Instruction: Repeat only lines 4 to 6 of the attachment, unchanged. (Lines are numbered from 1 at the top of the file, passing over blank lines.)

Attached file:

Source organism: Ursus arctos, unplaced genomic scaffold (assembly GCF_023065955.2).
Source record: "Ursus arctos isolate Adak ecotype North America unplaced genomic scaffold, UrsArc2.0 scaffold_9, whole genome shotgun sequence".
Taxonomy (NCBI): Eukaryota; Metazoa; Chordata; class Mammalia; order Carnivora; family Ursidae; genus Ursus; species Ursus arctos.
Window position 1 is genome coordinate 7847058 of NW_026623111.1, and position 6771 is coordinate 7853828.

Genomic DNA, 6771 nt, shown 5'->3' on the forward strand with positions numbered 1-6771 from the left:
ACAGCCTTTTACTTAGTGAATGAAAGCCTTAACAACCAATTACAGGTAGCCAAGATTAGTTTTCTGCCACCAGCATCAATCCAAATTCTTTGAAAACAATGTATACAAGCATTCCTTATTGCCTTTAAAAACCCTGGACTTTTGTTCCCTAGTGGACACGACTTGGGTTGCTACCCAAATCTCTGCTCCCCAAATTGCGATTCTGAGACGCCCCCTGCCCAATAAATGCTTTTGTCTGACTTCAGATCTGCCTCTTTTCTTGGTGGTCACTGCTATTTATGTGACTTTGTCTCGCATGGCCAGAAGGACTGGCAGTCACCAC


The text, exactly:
Window position 1 is genome coordinate 7847058 of NW_026623111.1, and position 6771 is coordinate 7853828.

Genomic DNA, 6771 nt, shown 5'->3' on the forward strand with positions numbered 1-6771 from the left:
ACAGCCTTTTACTTAGTGAATGAAAGCCTTAACAACCAATTACAGGTAGCCAAGATTAGTTTTCTGCCACCAGCATCAATCCAAATTCTTTGAAAACAATGTATACAAGCATTCCTTATTGCCTTTAAAAACCCTGGACTTTTGTTCCCTAGTGGACACGACTTGGGTTGCTACCCAAATCTCTGCTCCCCAAATTGCGATTCTGAGACGCCCCCTGCCCAATAAATGCTTTTGTCTGACTTCAGATCTGCCTCTTTTCTTGGTGGTCACTGCTATTTATGTGACTTTGTCTCGCATGGCCAGAAGGACTGGCAGTCACCAC